Introduction
Robert J. Theobald, Jr., Kirksville Coll. of Osteopathic Med.

Overview of interprofessional education: Where does pharmacology fit in this venue?
Sandra Carlin Andrieu, LSUHSC New Orleans Sch. of Dentistry

Nurses as the nation's largest health professions workforce — Responding to the clarion call for interprofessional collaborative practice and education 
Jane Marie Kirschling, Univ. of Maryland Sch. of Nursing

Incorporating pharmacology in interprofessional education at the Medical University of South Carolina
Yiannis Koutalos, Med. Univ. of South Carolina

Creating successful interprofessional pharmacology education for healthcare students by avoiding the pitfalls
Lynn Wecker, Univ. South Florida Coll. of Med.

Panel discussion
Robert J. Theobald, Jr., Kirksville Coll. of Osteopathic Med.

Drug-induced idiosyncratic reactions and immunotoxicity
San Diego Convention Center, Room 5B
9:30 AM – 12:00 PM
SPONSORSHIP OPPORTUNITY AVAILABLE
Sponsored by the Divisions for Toxicology; Drug Discovery and Development; Drug Metabolism; Integrative Systems, Translational and Clinical Pharmacology; and Molecular Pharmacology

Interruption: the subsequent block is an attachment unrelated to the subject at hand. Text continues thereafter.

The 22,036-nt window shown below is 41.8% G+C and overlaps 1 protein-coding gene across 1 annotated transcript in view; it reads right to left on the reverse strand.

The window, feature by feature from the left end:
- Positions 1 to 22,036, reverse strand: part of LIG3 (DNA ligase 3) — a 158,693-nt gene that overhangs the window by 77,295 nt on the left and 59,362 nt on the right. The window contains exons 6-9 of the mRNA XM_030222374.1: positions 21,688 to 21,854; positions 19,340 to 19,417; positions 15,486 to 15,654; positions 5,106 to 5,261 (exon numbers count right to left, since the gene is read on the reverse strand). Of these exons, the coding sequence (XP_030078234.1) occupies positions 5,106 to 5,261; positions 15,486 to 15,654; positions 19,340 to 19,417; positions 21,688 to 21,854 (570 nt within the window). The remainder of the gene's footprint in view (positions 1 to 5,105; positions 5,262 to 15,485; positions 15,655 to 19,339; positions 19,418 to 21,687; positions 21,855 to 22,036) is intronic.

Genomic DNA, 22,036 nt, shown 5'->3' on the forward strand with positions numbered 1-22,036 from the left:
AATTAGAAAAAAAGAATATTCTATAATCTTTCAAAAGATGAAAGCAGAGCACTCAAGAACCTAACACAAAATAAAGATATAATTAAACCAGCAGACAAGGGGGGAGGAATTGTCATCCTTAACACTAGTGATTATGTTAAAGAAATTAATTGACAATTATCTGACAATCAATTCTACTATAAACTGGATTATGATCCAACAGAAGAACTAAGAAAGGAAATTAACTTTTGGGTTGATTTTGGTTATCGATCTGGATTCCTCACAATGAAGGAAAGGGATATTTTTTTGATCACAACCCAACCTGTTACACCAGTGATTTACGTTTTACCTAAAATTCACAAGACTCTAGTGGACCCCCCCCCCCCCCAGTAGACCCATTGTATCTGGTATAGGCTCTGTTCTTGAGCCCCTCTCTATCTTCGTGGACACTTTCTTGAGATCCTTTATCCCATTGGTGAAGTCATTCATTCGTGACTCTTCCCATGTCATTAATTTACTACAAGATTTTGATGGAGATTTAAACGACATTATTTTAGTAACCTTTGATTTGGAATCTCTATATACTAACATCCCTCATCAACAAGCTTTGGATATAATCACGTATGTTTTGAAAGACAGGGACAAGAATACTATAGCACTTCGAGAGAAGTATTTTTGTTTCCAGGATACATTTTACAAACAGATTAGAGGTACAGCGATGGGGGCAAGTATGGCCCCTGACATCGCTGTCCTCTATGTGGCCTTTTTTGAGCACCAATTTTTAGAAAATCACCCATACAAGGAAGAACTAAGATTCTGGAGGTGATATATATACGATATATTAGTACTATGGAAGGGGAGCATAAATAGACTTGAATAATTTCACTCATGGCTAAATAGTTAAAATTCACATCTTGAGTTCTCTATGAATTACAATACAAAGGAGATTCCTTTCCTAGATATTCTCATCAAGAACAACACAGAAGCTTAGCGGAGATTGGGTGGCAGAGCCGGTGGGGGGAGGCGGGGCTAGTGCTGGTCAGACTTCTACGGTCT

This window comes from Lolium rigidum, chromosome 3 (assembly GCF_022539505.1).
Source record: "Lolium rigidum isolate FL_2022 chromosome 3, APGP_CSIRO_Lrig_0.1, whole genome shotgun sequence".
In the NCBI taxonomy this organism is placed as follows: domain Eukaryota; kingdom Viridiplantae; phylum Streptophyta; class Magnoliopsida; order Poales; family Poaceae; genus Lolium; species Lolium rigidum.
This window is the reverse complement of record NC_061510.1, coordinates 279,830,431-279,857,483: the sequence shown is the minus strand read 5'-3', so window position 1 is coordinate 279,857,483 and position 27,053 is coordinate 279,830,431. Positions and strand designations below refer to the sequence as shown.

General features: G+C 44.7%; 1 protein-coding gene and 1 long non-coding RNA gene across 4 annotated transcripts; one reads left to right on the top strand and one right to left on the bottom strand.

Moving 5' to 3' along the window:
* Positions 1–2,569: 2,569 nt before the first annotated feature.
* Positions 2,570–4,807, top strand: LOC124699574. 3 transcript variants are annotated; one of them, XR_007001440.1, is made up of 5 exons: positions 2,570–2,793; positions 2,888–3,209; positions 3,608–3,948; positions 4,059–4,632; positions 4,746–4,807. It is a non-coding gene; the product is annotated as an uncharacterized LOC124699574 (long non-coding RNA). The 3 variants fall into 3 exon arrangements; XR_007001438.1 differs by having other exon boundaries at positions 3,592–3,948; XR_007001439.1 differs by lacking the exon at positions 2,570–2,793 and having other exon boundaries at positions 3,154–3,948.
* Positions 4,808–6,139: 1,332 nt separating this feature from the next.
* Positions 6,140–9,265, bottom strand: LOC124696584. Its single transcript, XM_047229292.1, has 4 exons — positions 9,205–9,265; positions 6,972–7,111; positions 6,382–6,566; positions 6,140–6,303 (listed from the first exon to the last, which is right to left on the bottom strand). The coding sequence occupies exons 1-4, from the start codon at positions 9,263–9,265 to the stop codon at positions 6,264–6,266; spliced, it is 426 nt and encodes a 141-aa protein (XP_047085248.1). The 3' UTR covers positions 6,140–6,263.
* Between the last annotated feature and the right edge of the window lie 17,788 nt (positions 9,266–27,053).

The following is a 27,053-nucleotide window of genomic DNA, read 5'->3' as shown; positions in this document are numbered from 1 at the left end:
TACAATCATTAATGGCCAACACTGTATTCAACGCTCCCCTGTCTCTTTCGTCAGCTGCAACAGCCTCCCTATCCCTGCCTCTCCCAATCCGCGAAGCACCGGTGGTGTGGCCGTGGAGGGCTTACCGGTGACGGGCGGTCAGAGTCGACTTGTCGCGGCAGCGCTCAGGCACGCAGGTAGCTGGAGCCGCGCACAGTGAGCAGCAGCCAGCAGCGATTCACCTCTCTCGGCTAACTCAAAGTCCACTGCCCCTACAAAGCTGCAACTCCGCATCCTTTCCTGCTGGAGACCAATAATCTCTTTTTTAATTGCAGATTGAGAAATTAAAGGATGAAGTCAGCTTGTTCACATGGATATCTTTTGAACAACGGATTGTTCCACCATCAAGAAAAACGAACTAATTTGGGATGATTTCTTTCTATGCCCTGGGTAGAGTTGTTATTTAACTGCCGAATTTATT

Chair: Jack Uetrecht, Univ. of Toronto

The immune system is the therapeutic target of many new drugs, but drugs can also cause immune-mediated adverse reactions, unrelated to the therapeutic effects of the drugs. Idiosyncratic drug reactions are a special problem for drug development because they are often not detected until the drug has been marketed. Biological drugs that target the immune system can cause paradoxical immunotoxicity as is the case with autoimmune hepatitis caused by immunosuppressants such as anti-TNFα antibodies. This symposium will discuss research that has provided important clues to the mechanisms underlying such idiosyncratic drug reactions.

Role of the adaptive immune system in idiosyncratic drug reactions
Jack Uetrecht, Univ. of Toronto

Idiosyncratic drug sensitivity reactions affecting blood cells
Richard Aster, Blood Center of Wisconsin

Unexpected and idiosyncratic effects of biotherapeutics on peripheral blood cells